In Delaware, Ohio, a former Reynoldsburg police officer was arrested last Thursday on charges he was peddling various drugs. Officer Tye Downard, 43, a veteran SWAT officer and member of the department's drug task force, was accused of making more than 20 drug deliveries to another person since October and was charged with possession with intent to distribute and distribution of a controlled substance. Early Monday morning, he committed suicide at the jail where he was being held.

In Louisville, Kentucky, a former Bullitt County special deputy was arrested last Friday as part of a bust of six people charged with distributing large amounts of cash and more than a ton of marijuana from Bullitt County. Chris Mattingly is accused of being the head of a drug cell that coordinated with a drug cartel operation in Riverside, California. He is charged with marijuana and methamphetamine distribution offenses, and he is also accused of plotting to kill a drug task force member investigating him. He was earlier indicted last October after being arrested with $237,000 in cash in California and has been in jail ever since.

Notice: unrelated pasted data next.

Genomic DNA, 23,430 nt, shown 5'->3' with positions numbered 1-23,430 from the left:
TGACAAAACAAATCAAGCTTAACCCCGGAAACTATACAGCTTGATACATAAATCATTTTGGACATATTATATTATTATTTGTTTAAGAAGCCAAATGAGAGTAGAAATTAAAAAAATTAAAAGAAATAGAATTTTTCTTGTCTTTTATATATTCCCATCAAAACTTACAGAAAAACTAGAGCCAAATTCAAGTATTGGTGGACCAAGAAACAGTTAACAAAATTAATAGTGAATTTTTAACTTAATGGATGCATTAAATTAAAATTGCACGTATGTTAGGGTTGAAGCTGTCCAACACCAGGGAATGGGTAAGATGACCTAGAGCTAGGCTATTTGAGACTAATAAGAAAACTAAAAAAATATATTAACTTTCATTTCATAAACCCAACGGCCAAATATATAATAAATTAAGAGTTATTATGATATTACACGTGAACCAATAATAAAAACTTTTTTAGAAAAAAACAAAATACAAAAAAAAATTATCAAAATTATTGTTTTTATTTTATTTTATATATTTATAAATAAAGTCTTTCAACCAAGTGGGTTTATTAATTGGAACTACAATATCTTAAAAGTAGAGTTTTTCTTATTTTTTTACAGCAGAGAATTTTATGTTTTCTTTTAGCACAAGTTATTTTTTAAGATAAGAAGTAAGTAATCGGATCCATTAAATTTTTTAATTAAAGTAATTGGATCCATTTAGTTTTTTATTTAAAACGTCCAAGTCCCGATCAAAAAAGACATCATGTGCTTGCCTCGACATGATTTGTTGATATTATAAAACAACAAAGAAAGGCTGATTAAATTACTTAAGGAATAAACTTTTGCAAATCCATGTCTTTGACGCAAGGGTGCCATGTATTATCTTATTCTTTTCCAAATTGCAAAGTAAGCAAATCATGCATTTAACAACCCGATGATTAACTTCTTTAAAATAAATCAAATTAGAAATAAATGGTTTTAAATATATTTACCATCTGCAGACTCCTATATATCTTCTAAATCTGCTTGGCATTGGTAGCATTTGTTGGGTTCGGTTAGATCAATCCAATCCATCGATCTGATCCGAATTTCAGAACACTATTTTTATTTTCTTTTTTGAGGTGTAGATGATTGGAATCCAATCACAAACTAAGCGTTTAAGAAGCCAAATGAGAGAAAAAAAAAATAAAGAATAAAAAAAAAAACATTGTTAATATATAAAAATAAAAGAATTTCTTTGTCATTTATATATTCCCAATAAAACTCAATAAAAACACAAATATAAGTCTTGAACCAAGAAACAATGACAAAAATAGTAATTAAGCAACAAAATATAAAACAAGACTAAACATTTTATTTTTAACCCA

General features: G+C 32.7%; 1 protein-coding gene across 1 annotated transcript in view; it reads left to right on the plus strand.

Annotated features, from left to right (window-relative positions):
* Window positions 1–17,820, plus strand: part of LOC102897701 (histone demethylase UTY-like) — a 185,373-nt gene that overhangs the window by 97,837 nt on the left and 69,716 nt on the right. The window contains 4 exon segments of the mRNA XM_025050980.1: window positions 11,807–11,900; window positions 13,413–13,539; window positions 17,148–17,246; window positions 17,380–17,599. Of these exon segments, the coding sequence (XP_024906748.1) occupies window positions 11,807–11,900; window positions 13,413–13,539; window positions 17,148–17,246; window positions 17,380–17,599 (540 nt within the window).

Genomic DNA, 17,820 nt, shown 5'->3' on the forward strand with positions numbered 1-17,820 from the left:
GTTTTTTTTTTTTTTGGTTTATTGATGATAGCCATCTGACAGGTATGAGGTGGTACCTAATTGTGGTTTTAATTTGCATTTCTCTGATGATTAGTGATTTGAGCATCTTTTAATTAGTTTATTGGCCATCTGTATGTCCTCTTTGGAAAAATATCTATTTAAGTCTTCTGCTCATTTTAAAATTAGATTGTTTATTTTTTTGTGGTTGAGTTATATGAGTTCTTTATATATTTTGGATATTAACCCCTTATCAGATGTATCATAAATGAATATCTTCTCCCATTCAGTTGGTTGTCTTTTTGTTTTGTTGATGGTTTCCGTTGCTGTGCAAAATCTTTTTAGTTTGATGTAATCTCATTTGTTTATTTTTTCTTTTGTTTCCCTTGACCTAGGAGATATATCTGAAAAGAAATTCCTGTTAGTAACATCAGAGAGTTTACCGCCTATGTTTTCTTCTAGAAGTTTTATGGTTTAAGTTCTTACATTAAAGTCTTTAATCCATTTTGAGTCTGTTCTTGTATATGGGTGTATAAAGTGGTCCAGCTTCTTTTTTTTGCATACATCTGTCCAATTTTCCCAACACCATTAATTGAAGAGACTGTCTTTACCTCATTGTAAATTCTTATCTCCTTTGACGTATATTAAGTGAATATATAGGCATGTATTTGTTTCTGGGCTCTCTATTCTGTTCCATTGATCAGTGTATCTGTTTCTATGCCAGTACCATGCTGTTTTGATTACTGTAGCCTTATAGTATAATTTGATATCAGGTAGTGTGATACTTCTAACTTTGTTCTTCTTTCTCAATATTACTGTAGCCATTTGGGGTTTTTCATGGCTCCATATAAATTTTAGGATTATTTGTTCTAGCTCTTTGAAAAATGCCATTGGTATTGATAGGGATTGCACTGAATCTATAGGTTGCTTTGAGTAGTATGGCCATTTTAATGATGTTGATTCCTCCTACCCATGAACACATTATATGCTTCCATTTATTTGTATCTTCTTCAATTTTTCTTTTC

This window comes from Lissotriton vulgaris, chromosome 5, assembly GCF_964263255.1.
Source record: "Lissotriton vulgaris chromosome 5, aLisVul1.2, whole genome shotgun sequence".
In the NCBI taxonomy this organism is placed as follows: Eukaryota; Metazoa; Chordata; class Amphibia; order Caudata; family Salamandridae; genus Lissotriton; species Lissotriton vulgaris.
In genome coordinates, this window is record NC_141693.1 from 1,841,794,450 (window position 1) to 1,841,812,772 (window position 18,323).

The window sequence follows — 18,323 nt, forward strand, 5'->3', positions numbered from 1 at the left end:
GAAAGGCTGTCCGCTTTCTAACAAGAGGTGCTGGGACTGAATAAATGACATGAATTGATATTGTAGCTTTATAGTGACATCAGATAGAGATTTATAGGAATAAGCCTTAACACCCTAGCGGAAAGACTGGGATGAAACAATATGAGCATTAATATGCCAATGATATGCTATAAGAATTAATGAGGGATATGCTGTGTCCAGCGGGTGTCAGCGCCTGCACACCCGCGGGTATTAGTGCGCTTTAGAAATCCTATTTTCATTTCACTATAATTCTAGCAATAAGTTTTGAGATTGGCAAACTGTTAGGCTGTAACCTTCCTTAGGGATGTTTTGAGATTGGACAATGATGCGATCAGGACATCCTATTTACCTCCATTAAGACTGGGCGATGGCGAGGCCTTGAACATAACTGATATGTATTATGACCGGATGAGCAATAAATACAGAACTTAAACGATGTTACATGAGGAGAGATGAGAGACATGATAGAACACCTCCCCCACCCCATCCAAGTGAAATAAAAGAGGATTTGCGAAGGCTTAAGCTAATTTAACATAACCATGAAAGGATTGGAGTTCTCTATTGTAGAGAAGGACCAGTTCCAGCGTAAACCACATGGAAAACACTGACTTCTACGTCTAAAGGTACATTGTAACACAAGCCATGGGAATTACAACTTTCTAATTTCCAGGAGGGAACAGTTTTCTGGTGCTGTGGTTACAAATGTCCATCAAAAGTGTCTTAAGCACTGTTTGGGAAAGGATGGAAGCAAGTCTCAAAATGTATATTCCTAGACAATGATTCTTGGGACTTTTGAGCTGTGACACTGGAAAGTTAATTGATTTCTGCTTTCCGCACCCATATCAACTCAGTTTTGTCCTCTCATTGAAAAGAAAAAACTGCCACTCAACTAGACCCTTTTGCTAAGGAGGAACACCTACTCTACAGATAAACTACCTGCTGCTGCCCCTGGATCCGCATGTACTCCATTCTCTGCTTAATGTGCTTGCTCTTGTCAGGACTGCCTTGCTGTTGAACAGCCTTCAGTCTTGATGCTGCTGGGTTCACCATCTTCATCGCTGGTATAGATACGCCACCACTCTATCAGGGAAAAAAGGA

In Tucson, Arizona, a former Customs and Border Patrol officer was sentenced last Wednesday to eight years in federal prison after pleading guilty to conspiring to smuggle marijuana and accepting bribes to let loads of pot through. Johnny Acosta was a port of entry inspector at the Douglas, Arizona, port of entry. He had attempted to flee to Mexico last October, but was caught by the FBI at the International Bridge in Nogales.

This Week's Corrupt Cops Stories

A massive bust of corrupt prison guards in Georgia, drug prosecutions halted over sleazy police tactics in Waco, a San Antonio cop gets his hand slapped for stealing from citizens, and more. Let's get to it: